Sports-related concussions and the Louisiana Youth Concussion Act
Department of Neurosurgery, Louisiana State University Health Sciences Center, Shreveport, USA.The Journal of the Louisiana State Medical Society: official organ of the Louisiana State Medical Society 09/2012; 164(5):246-50.
Concussion, also referred to as mild traumatic brain injury (TBI), is defined as a "complex pathophysiological process affecting the brain, induced by traumatic biomechanical forces." Various symptoms may be observed in patients with concussions. All of these might not be evident at the time of the injury and be intermittent in their nature. It is estimated that 300,000 of the yearly TBIs in the United States are sports-related, the second leading cause for TBIs after motor vehicle accidents among people aged 15 to 24 years old. Due to some recently reported high profile injuries and deaths of sports personalities, sports-related concussion has seen increasing media and public interest in the last decade. We review the role of football in youth concussions and analyze the Nationwide Inpatient Sample from 2007 to 2009 to elucidate the outcome and costs associated with sports-related concussions of the youth in the United States. We also review the latest state legislative efforts to decrease the incidence of dangerous sports-related concussions in youth--the Louisiana Youth Concussion Act.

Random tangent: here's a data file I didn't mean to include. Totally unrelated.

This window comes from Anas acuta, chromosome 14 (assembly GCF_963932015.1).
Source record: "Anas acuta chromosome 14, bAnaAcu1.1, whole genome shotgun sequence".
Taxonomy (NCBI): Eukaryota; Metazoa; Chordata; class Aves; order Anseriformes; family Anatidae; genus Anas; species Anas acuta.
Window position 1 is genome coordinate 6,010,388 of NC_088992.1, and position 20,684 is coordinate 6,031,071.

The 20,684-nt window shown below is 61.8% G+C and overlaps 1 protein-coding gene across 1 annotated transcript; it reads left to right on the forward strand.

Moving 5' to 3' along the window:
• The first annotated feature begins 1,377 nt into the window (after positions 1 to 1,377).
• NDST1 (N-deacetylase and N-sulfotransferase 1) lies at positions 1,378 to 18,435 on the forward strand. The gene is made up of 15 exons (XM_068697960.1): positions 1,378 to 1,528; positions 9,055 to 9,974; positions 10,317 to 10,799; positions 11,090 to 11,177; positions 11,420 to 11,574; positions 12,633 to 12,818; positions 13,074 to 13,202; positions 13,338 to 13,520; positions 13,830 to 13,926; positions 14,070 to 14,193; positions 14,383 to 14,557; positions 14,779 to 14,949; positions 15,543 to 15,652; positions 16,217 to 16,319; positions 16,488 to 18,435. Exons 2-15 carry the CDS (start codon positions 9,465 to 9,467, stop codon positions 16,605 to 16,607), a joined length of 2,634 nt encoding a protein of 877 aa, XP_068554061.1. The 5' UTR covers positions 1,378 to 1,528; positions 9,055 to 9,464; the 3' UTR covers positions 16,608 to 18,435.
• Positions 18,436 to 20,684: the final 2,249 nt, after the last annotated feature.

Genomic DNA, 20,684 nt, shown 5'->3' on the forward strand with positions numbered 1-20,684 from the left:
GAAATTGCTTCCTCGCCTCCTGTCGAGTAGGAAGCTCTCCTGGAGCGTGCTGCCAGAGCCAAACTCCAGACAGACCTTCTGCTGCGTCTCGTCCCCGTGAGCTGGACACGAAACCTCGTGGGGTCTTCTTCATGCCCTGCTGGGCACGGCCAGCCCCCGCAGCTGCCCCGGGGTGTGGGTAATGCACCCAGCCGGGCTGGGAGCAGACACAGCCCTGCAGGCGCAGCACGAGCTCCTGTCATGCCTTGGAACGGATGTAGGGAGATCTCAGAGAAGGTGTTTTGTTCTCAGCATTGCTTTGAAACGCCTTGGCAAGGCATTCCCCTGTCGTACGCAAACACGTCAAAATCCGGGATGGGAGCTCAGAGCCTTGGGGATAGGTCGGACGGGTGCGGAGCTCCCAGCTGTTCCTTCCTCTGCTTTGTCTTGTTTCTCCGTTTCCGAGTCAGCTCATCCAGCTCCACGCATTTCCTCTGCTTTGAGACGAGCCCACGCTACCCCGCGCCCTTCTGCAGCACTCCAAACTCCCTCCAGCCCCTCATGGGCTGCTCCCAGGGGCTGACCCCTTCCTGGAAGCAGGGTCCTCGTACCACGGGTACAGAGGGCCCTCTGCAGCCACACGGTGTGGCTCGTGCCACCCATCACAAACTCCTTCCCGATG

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ABSTRACT: Sports-related concussions (SRC) and traumatic brain injury (TBI) represent a growing public health concern. We reviewed the literature regarding equestrian-related brain injury (ERBI), ranging from concussion to severe TBI. A literature review was performed to address the epidemiology of SRC and TBI in equestrian-related sports. MEDLINE and PUBMED databases were searched to identify all studies pertaining to brain injury in equestrian-related sports. We included two broad types of brain injury using a distinction established in the literature: 1) TBI with functional impairment, including concussion, or mild TBI, with negative imaging findings; 2) TBI with structural impairment, with positive imaging and at least one of the following pathologies identified: subdural hemorrhage (SDH), epidural hemorrhage (EDH), subarachnoid hemorrhage (SAH), intraparenchymal hemorrhage (IPH), cerebral contusions, and skull fractures. Our literature search yielded 199 results. We found 26 studies describing functional TBI and 25 mentioning structural TBI, and 8 including both. Of all modern sporting activities, equestrian sports were found to cause some of the highest rates of total bodily injury, severe brain injury, and mortality. Concussions comprise approximately 9.7-15% of all equestrian-related injuries brought to hospitals for evaluation. Structural TBI was rare, and documentation of these injuries was poor. While demographic risk factors like age and sex are minimally discussed in the literature, two studies identified a protective effect of increasing rider experience on all forms of bodily injury. However it remains unclear if increasing rider experience protects specifically against head injury. Finally, rates of helmet use in horseback riding remain dismally low - ranging from 9-25%, depending on the activity. These low rates have persisted over time, despite evidence in this literature that helmets lead to an absolute risk reduction for head injury of 40-50% in equestrian sports. Equestrian-related functional and structural TBI, represents a significant public health burden. Rider and horse characteristics make the sport uniquely dangerous, as the athlete has limited control over an animal weighing over a thousand pounds. Helmet use rates remain very low despite clear evidence of risk reduction. Healthcare providers are strongly urged to lobby professional and governmental organizations for mandatory helmet use in all equestrian sports. Copyright © 2014 Elsevier Inc. All rights reserved.World Neurosurgery 12/2014; 83(6). DOI:10.1016/j.wneu.2014.12.030 · 2.88 Impact Factor
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